PAINTER FOR A DAY: A RENAISSANCE FRESCO LESSON IN FLORENCE
A fresco is a mural painting on freshly-laid, or wet lime plaster. When the plaster sets, the painting actually becomes an integral part of the wall. Take a fresco lesson in Florence at a real Academy of Art, under the guidance of an art teacher, reproducing one of the details that we have previously analysed in the Brancacci Chapel. Learn the phases of a buon fresco (true fresco), from the drawing on a cartoon (cartone) to the wetting of the wall and the spreading of plaster. Get to know how to mix the colors: vine black, yellow ochre, orpiment, burnt umber (clay from Umbria region, where this color was extracted in the past), etc. You will be the protagonist of your Renaissance experience!
TOUR OF THE BRANCACCI CHAPLE IN FLORENCE
The Brancacci Chapel was commissioned by Pietro Brancacci in 1386 in the Church of Santa Maria del Carmine. It’s sometimes called the “Sistine Chapel of the early Renaissance” for its painting cycle, among the most famous and beautiful of that period. Painted by three different artists, Masolino, Masaccio e Filippino Lippi, Masaccio is the one who makes a radical break from the medieval artistic tradition by adhering to the new Renaissance concept of space dominated by the geometrical perspective. After seeing the fresco technique on the walls of the Brancacci Chapel, it’s time to put it in practice by making your own fresco painting!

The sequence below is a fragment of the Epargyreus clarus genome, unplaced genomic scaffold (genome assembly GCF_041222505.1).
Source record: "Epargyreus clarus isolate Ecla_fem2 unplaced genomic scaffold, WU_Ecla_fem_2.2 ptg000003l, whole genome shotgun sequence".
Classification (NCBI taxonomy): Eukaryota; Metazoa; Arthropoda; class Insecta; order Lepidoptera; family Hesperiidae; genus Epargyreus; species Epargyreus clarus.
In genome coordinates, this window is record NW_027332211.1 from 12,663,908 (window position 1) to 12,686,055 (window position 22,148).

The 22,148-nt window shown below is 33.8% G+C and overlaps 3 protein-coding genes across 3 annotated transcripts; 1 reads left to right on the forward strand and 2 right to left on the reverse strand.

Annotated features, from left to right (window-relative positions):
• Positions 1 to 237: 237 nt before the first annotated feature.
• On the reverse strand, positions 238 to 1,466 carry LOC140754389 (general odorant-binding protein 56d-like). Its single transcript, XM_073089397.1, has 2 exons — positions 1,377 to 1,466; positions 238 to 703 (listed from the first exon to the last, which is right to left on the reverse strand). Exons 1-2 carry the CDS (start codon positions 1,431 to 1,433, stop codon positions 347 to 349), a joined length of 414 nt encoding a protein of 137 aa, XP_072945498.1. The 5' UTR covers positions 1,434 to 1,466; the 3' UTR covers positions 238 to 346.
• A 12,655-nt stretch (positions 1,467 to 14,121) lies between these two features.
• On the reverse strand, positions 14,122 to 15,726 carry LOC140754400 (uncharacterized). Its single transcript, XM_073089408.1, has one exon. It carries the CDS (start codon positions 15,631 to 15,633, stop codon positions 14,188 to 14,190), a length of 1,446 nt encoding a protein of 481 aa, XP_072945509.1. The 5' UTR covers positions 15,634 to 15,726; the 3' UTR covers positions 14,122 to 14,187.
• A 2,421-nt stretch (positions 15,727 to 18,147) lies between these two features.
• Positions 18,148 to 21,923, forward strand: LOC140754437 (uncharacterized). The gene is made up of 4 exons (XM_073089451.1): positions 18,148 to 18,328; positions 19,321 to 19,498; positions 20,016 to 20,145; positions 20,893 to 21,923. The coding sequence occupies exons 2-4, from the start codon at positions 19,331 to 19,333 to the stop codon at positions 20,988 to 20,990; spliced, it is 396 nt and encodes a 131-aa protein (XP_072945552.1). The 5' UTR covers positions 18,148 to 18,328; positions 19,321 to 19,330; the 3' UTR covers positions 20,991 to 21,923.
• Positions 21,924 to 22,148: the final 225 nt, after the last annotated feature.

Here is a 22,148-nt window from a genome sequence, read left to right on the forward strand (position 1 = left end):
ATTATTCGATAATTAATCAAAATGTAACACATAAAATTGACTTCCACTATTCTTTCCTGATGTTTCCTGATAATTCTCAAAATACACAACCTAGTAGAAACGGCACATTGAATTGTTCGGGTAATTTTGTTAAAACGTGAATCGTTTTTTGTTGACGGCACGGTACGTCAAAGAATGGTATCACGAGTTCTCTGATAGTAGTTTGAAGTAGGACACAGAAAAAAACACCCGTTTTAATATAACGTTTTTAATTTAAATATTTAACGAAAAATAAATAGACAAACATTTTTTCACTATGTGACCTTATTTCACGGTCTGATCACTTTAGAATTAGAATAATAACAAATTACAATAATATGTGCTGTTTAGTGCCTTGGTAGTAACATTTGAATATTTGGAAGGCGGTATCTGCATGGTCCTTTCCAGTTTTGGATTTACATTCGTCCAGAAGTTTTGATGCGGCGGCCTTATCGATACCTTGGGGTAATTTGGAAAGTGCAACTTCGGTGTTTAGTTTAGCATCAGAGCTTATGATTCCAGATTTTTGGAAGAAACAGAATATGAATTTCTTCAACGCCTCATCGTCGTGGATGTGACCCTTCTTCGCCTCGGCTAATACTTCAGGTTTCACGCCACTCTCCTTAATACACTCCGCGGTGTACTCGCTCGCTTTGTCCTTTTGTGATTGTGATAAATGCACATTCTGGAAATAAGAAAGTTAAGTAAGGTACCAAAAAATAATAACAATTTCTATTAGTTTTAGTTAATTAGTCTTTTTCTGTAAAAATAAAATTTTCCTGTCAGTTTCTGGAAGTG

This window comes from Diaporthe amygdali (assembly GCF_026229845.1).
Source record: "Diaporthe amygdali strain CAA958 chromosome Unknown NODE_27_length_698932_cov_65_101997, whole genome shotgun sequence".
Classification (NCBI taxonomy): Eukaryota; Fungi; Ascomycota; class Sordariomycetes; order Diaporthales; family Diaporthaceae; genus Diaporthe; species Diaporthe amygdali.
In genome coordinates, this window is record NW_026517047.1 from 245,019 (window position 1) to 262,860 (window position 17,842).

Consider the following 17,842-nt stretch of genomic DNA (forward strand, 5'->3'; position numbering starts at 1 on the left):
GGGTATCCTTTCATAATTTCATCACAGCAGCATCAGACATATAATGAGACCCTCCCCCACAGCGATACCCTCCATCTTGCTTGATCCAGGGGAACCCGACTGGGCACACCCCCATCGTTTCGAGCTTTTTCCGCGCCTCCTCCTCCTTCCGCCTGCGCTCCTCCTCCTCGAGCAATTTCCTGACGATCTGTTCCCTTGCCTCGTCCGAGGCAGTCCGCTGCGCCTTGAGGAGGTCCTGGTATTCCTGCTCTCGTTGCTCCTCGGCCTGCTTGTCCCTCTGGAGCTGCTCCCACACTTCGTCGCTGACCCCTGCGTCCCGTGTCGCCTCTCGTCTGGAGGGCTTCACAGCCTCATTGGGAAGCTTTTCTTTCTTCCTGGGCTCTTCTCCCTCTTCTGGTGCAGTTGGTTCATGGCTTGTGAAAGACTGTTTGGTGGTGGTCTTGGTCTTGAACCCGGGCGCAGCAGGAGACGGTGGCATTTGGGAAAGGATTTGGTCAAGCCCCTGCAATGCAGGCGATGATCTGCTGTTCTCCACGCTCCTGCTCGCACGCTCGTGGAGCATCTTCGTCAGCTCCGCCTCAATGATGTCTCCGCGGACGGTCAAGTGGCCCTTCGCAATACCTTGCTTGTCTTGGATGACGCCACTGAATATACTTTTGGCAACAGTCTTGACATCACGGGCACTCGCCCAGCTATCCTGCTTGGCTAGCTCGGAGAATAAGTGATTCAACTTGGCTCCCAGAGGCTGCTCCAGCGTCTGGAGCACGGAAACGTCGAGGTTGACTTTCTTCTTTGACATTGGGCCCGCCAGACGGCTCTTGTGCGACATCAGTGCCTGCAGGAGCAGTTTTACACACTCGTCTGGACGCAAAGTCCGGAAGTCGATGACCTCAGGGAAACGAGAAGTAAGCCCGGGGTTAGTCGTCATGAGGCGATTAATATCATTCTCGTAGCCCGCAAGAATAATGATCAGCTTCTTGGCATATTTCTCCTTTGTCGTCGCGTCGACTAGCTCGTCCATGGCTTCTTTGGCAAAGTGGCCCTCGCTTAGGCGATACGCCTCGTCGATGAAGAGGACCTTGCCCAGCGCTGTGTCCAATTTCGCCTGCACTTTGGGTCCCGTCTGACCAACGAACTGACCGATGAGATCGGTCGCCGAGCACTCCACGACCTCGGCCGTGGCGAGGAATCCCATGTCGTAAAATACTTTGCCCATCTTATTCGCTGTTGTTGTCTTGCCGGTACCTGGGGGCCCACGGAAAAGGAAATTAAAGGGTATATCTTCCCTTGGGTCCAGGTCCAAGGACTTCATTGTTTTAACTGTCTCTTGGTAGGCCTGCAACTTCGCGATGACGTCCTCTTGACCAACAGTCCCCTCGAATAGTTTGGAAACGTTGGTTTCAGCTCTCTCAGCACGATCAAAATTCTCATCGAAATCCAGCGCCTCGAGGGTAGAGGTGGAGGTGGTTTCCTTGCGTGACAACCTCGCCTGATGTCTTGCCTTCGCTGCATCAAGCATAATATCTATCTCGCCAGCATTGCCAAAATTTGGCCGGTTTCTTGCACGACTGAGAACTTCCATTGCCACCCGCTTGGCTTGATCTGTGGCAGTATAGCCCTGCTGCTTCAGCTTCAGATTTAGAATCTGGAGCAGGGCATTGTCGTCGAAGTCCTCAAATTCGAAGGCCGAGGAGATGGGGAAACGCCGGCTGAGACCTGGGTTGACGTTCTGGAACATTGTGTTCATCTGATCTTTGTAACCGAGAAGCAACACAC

FRESCO LESSON IN FLORENCE: WHAT’S REALLY A FRESCO?
The Italian word “fresco” means fresh. It’s the painting on wet plaster with water-based pigments. When the plaster dries the pigments become part of the wall’s matrix and it gets extremely durable. It’s different from “secco”, which means dry. In this case you paint on damp or dry plaster with pigments mixed with a binder. Therefore it’s less durable. First step to make a fresco it’s to prepare “arriccio”, i.g. the rough layer to smooth out the wall. After that you make the “intonaco”, an upper layer of plaster upon which final painting is done. You have to report the drawing on the plaster using a cartoon (“cartone”), incising the lines with a sharp instrument through the “spolvero” technique. You prick the cartoon’s lines with a needle. Then you dust it with a pounce bag to transfer the image into the wall. That’s all it takes!
How long? 3 hours
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